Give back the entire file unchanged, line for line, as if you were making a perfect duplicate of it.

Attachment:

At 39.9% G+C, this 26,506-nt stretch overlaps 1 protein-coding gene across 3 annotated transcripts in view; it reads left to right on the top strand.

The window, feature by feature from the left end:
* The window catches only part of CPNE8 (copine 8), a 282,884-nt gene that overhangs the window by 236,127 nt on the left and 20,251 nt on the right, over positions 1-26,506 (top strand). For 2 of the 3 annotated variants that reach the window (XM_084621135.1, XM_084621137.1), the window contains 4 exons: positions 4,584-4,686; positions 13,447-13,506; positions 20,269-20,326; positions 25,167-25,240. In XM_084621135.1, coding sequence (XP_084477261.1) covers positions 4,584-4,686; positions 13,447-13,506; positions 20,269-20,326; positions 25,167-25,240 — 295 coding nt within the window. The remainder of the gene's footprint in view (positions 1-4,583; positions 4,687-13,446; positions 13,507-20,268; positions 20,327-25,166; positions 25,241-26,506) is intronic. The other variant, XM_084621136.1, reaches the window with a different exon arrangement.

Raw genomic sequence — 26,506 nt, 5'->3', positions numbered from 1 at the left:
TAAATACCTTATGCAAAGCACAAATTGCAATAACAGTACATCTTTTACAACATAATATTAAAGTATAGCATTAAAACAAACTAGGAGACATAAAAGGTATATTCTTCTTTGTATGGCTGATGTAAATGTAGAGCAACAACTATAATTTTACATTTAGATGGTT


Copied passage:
At 39.9% G+C, this 26,506-nt stretch overlaps 1 protein-coding gene across 3 annotated transcripts in view; it reads left to right on the top strand.

The window, feature by feature from the left end:
* The window catches only part of CPNE8 (copine 8), a 282,884-nt gene that overhangs the window by 236,127 nt on the left and 20,251 nt on the right, over positions 1-26,506 (top strand). For 2 of the 3 annotated variants that reach the window (XM_084621135.1, XM_084621137.1), the window contains 4 exons: positions 4,584-4,686; positions 13,447-13,506; positions 20,269-20,326; positions 25,167-25,240. In XM_084621135.1, coding sequence (XP_084477261.1) covers positions 4,584-4,686; positions 13,447-13,506; positions 20,269-20,326; positions 25,167-25,240 — 295 coding nt within the window. The remainder of the gene's footprint in view (positions 1-4,583; positions 4,687-13,446; positions 13,507-20,268; positions 20,327-25,166; positions 25,241-26,506) is intronic. The other variant, XM_084621136.1, reaches the window with a different exon arrangement.

Raw genomic sequence — 26,506 nt, 5'->3', positions numbered from 1 at the left:
TAAATACCTTATGCAAAGCACAAATTGCAATAACAGTACATCTTTTACAACATAATATTAAAGTATAGCATTAAAACAAACTAGGAGACATAAAAGGTATATTCTTCTTTGTATGGCTGATGTAAATGTAGAGCAACAACTATAATTTTACATTTAGATGGTT